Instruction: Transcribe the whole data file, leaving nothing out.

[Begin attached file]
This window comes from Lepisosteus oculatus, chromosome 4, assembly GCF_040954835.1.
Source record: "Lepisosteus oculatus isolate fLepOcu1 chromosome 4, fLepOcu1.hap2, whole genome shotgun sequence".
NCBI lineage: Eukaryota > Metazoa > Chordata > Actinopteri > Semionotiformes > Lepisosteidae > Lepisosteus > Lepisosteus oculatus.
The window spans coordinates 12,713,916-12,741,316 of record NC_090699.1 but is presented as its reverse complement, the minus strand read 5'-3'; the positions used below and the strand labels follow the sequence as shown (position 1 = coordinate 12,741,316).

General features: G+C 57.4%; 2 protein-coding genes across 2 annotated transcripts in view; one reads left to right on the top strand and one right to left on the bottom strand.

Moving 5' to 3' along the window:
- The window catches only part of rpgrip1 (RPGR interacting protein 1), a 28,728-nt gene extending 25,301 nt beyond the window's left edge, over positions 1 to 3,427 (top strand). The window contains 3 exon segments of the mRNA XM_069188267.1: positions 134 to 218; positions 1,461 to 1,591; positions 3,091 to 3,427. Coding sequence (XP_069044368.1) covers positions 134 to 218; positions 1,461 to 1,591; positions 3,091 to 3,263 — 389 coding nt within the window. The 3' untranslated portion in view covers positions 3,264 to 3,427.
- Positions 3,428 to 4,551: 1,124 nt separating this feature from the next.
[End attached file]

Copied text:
This window comes from Lepisosteus oculatus, chromosome 4, assembly GCF_040954835.1.
Source record: "Lepisosteus oculatus isolate fLepOcu1 chromosome 4, fLepOcu1.hap2, whole genome shotgun sequence".
NCBI lineage: Eukaryota > Metazoa > Chordata > Actinopteri > Semionotiformes > Lepisosteidae > Lepisosteus > Lepisosteus oculatus.
The window spans coordinates 12,713,916-12,741,316 of record NC_090699.1 but is presented as its reverse complement, the minus strand read 5'-3'; the positions used below and the strand labels follow the sequence as shown (position 1 = coordinate 12,741,316).

General features: G+C 57.4%; 2 protein-coding genes across 2 annotated transcripts in view; one reads left to right on the top strand and one right to left on the bottom strand.

Moving 5' to 3' along the window:
- The window catches only part of rpgrip1 (RPGR interacting protein 1), a 28,728-nt gene extending 25,301 nt beyond the window's left edge, over positions 1 to 3,427 (top strand). The window contains 3 exon segments of the mRNA XM_069188267.1: positions 134 to 218; positions 1,461 to 1,591; positions 3,091 to 3,427. Coding sequence (XP_069044368.1) covers positions 134 to 218; positions 1,461 to 1,591; positions 3,091 to 3,263 — 389 coding nt within the window. The 3' untranslated portion in view covers positions 3,264 to 3,427.
- Positions 3,428 to 4,551: 1,124 nt separating this feature from the next.